Makinti Napanangka (c. 1930 – 9 January 2011) was a Pintupi-speaking Indigenous Australian artist from Australia's Western Desert region. She was referred to posthumously as Kumentje. The term Kumentje was used instead of her personal name as it is customary among many indigenous communities not to refer to deceased people by their original given names for some time after their deaths. She lived in the communities of Haasts Bluff, Papunya, and later at Kintore, about 50 kilometres (31 mi) north-east of the Lake MacDonald region where she was born, on the border of the Northern Territory and Western Australia.
Makinti Napanangka began painting Contemporary Indigenous Australian art at Kintore in the mid-1990s, encouraged by a community art project. Interest in her work developed quickly, and she is now represented in most significant Australian public art galleries, including the National Gallery of Australia. A finalist in the 2003 Clemenger Contemporary Art Award, Makinti won the National Aboriginal & Torres Strait Islander Art Award in 2008. Her work was shown in the major indigenous art exhibition Papunya Tula: Genesis and Genius, at the Art Gallery of New South Wales.
Working in synthetic polymer on linen or canvas, Makinti's paintings primarily take as their subjects a rockhole site, Lupul, and an indigenous story (or "dreaming") about two sisters, known as Kungka Kutjarra. She was a member of the Papunya Tula Artists Cooperative, but her work has been described as more spontaneous than that of her fellow Papunya Tula artists.
Makinti Napanangka's year of birth is uncertain, but several sources indicate she was born around 1930, although other sources indicate she may have been born as early as 1922 or as late as 1932 at a location described by some sources as Lupul rockhole but by one major reference work as Mangarri. All sources agree that she comes from the area of Karrkurritinytja or Lake MacDonald, which straddles the border between Western Australia and the Northern Territory, 50 kilometres (31 mi) south-west of Kintore, and about 500 kilometres (310 mi) west of Alice Springs.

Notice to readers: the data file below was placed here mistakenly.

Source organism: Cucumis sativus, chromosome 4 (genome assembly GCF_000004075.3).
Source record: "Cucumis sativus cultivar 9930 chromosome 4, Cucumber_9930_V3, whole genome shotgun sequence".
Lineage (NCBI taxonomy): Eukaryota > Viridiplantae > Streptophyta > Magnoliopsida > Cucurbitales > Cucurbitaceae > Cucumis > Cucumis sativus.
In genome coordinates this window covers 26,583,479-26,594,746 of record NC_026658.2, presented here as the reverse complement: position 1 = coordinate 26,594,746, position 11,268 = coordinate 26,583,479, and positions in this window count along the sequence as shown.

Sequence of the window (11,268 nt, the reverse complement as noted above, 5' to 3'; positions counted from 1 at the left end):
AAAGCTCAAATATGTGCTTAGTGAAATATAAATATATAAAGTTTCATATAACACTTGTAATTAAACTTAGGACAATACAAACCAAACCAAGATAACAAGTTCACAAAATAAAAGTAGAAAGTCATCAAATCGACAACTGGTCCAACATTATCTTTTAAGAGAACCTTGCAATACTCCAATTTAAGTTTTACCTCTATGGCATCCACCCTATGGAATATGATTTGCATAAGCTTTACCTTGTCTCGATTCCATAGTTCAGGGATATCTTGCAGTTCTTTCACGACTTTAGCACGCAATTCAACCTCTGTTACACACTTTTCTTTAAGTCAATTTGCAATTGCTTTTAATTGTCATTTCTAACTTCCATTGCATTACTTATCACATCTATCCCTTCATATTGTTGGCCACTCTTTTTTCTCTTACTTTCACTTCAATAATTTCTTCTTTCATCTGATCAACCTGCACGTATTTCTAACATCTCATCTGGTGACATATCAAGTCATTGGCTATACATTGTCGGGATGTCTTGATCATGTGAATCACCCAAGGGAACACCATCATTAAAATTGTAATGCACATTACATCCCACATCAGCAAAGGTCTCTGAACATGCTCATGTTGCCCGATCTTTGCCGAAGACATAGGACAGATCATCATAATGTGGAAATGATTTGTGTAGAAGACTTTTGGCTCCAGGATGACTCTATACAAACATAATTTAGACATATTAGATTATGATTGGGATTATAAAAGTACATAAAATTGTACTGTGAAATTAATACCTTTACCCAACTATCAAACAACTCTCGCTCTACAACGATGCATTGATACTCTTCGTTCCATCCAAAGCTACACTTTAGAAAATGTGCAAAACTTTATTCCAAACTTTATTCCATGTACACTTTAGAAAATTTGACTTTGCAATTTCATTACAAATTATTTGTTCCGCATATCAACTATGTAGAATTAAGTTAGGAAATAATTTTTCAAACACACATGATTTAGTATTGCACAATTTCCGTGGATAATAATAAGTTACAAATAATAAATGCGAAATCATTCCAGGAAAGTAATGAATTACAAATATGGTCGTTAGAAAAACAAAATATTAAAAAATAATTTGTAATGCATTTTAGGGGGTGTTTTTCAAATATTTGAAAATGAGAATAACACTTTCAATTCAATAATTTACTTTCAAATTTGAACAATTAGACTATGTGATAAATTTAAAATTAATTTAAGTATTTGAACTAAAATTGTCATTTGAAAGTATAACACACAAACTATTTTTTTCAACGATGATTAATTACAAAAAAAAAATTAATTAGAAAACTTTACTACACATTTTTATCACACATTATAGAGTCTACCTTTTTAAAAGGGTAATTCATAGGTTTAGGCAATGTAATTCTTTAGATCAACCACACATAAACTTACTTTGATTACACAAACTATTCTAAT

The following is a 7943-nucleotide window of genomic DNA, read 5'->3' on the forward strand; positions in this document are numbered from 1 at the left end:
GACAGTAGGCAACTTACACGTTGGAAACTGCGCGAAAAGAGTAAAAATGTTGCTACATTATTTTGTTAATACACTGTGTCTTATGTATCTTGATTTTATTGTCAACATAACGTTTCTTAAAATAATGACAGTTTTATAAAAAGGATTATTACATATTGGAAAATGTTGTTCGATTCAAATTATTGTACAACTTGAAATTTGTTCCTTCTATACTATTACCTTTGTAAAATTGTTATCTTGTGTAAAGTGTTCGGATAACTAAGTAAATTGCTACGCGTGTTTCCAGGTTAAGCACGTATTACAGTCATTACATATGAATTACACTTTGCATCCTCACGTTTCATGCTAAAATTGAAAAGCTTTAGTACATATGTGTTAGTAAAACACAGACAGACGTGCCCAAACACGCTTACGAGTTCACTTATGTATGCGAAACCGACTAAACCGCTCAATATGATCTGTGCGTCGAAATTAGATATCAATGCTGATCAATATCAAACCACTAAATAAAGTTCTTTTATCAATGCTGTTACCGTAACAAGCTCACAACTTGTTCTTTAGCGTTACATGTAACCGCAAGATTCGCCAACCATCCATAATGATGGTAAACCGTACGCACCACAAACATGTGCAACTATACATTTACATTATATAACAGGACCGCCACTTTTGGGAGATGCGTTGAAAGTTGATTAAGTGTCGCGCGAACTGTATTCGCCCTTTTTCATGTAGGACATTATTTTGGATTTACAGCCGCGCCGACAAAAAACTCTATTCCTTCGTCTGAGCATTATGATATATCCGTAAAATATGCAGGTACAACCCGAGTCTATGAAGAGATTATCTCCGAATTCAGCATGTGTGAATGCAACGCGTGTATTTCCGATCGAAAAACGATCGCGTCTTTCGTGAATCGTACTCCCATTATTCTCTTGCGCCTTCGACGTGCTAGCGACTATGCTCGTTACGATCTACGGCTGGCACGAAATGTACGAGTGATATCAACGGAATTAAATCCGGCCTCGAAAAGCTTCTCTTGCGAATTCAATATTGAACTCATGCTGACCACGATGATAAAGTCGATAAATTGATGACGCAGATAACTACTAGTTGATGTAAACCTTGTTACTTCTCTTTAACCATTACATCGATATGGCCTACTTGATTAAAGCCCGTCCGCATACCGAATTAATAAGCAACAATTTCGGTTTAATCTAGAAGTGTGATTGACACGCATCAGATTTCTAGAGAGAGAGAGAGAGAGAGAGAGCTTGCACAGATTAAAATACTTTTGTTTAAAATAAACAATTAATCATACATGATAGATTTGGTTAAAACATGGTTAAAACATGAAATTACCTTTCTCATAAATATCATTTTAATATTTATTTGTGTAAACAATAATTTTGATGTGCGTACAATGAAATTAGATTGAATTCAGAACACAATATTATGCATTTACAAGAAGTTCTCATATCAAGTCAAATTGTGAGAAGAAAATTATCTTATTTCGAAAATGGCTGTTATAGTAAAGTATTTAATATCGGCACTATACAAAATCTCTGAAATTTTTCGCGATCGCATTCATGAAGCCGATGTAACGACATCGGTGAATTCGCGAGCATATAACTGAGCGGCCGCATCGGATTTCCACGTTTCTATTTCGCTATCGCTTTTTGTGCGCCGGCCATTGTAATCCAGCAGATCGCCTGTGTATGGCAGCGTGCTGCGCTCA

Makinti was a member of the Pintupi group of indigenous people, who are associated with the communities of Papunya, Kintore, and Kiwirrkura. "Napanangka" is a skin name, one of eight used to denote the subgroups in the Pintupi kinship system, not a surname in the sense used by Europeans. Thus her personal name was "Makinti". The uncertainty around Makinti's date and place of birth arises from the fact that Indigenous Australians often estimate dates of birth by comparison with other events, especially for people born before contact with European Australians. They may also cite the place of birth as being where the mother first felt the foetus move, rather than where the birth took place.
Makinti's first contact with white people was seeing them riding camels, when she was living at Lupul. She was one of a large group of people who walked into Haasts Bluff in the early 1940s, together with her husband Nyukuti Tjupurrula (brother of artist Nosepeg Tjupurrula), and their son Ginger Tjakamarra, born around 1940. At Haasts Bluff they had a second child, Narrabri Narrapayi, in 1949. The population moved to Papunya in the late 1950s, where Makinti had another child, Jacqueline Daaru, in 1958. She had a daughter, Winnie Bernadette, in 1961 in Alice Springs. The family moved to Kintore when it was established in the early 1980s, and by 1996 Kumentje was painting there for the Papunya Tula Artists Cooperative. Her children Ginger, Narrabri, and Jacqueline also became artists, all of them painting for Papunya Tula Artists.
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